WASHINGTON (Reuters) - Former Vice President Joe Biden teased a possible bid for the 2020 Democratic presidential nomination on Tuesday, telling a friendly crowd of union members he may need their support “in a few weeks.”
“Be careful what you wish for,” Biden joked to a gathering of the International Association of Firefighters (IAFF) in Washington, as a room of boisterous firefighters shouted, “Run, Joe, run!”
Biden, a 76-year-old former U.S. senator from Delaware who served two four-year terms as vice president to President Barack Obama, has publicly said he is weighing a run as the party’s elder statesman and is in the final stages of making a decision.
The IAFF has been an ardent political ally of Biden’s for years, and an endorsement by the union would likely give him an early boost should he enter the race for his labor-friendly party’s nomination.
IAFF President Harold Schaitberger said he told Biden before the event that he would have the union’s full support should he run.
“He told me that he’s getting ready to make an important decision, and I made sure he knew that when he’s ready to pull the trigger, so are we,” Schaitberger said.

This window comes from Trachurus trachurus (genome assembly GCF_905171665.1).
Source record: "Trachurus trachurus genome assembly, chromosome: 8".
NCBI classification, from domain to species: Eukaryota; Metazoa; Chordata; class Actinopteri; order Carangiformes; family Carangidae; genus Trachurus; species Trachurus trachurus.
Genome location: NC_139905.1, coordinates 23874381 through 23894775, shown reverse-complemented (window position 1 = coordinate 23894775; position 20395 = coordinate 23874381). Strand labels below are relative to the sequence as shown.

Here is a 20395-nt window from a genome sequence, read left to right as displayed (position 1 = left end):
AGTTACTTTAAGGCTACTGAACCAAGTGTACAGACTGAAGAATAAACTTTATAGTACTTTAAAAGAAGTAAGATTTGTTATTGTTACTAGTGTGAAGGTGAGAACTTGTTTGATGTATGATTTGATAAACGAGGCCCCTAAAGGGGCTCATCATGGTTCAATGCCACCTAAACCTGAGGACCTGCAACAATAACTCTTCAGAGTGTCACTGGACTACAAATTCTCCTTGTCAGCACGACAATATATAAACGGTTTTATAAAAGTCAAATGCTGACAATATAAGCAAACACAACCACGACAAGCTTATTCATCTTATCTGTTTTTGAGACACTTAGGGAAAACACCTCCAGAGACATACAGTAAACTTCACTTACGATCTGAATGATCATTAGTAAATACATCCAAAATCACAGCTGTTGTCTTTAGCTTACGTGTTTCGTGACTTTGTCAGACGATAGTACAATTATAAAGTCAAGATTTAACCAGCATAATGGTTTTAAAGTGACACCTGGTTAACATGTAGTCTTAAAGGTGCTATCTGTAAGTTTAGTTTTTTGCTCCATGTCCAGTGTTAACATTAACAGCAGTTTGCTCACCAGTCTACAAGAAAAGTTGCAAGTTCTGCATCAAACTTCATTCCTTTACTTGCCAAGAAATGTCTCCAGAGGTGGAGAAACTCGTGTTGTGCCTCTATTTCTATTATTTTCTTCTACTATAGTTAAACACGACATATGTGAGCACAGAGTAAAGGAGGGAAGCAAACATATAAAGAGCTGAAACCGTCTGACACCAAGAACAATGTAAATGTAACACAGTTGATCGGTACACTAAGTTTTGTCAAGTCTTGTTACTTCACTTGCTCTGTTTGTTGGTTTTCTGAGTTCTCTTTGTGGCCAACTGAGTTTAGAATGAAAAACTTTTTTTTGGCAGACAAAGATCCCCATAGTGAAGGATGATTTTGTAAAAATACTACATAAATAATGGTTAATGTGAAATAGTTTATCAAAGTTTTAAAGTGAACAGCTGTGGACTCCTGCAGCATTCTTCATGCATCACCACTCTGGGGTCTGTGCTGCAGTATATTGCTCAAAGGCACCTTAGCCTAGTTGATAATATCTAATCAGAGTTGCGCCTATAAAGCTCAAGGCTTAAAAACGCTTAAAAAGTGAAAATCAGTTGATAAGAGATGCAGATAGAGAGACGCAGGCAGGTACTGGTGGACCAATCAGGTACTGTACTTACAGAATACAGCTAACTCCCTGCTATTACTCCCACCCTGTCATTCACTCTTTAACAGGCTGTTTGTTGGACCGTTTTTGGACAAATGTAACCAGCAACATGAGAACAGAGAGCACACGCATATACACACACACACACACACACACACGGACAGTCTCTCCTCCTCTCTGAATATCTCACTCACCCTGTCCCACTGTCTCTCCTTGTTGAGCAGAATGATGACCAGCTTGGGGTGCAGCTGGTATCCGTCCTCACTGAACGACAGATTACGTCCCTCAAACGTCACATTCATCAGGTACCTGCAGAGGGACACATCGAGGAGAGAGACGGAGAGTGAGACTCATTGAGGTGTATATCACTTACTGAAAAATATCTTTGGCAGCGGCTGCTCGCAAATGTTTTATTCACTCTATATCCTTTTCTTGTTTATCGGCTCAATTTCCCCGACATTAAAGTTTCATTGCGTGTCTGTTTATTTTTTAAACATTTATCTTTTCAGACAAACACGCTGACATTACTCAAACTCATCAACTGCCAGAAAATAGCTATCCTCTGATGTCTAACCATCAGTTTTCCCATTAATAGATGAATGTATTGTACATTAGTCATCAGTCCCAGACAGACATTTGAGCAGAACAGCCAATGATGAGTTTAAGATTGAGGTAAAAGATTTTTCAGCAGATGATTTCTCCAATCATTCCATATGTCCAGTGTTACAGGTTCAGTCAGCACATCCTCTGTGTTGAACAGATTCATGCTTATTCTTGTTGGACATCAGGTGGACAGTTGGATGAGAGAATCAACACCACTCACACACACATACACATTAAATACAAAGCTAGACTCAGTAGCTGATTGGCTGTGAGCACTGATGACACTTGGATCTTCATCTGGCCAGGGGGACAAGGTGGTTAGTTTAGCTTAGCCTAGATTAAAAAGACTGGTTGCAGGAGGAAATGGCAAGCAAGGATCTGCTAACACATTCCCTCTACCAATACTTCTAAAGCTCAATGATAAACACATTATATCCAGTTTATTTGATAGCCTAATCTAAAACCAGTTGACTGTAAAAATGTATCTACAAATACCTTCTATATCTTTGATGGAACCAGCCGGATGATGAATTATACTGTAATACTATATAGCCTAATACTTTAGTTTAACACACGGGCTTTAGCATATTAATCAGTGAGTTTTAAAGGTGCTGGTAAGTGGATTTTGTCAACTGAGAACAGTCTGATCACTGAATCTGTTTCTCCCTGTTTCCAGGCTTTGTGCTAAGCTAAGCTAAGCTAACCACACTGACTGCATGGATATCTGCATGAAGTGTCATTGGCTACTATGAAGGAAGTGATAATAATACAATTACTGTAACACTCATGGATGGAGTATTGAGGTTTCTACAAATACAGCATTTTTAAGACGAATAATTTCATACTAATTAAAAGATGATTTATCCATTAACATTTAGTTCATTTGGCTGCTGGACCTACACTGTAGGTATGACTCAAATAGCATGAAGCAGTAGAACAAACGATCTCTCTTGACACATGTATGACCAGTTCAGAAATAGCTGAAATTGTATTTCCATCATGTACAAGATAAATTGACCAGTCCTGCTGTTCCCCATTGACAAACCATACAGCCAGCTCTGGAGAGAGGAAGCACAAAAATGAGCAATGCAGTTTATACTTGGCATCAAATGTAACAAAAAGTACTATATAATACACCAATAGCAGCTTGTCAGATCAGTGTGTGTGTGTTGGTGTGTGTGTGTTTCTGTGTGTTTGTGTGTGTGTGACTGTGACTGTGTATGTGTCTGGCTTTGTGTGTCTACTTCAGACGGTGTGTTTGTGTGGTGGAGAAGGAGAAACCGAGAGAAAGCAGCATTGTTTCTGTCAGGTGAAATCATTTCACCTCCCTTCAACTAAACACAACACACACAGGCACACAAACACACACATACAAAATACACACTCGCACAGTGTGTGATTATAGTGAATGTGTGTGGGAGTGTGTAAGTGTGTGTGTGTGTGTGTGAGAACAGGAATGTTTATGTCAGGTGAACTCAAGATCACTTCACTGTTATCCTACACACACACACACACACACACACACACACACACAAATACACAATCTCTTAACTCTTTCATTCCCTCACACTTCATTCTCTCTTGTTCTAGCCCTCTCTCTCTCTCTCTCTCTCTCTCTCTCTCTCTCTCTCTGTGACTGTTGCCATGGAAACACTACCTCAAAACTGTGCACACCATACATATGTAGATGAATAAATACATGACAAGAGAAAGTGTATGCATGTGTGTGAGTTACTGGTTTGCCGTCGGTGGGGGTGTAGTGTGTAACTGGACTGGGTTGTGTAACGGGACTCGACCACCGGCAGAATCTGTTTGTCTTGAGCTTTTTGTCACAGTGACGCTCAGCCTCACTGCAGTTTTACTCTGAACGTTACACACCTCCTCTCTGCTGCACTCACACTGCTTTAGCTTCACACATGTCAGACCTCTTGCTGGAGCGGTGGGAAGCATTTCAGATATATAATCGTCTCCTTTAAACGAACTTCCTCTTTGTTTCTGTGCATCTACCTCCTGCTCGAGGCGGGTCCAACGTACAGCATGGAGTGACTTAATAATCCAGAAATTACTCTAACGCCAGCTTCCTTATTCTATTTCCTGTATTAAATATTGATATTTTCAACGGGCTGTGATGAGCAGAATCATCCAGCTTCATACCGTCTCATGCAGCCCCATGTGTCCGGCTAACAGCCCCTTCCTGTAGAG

Biden would join a sprawling field that already includes more than a dozen candidates.
Two other Democratic Party luminaries, former Georgia gubernatorial candidate Stacey Abrams and former U.S. Representative Beto O’Rourke, have said they are considering running as well. O’Rourke will make a trip to the early voting state of Iowa this weekend.
The entrance of Biden, Abrams or O’Rourke could reshape the race. Opinion polls have consistently shown Biden to be a top choice among Democrats, along with U.S. Senator Bernie Sanders of Vermont.
Biden largely avoided criticizing Republican President Donald Trump in his remarks to the firefighters union, but he did take a shot at the federal budget outline released on Monday by the White House.
The budget plan, which is unlikely to be approved by Congress in any form, calls for steep cuts in the Medicare and Medicaid healthcare financing programs.
Biden assailed the cuts as a means to pay for the sweeping tax reform bill passed by Congress in 2017 that slashed the corporate tax rate but increased the federal budget deficit.
“Who are they asking to pay for it? Middle-class families like you,” Biden said.
Biden also lamented the state of American politics. He was slammed in some party circles for praising a Republican congressman, Fred Upton, at an event last year.
“Mean pettiness has overtaken our politics,” Biden said. “I get criticized for saying anything nice about a Republican. Folks, that’s not who we are.”
Reporting by James Oliphant; Editing by Colleen Jenkins and Jonathan Oatis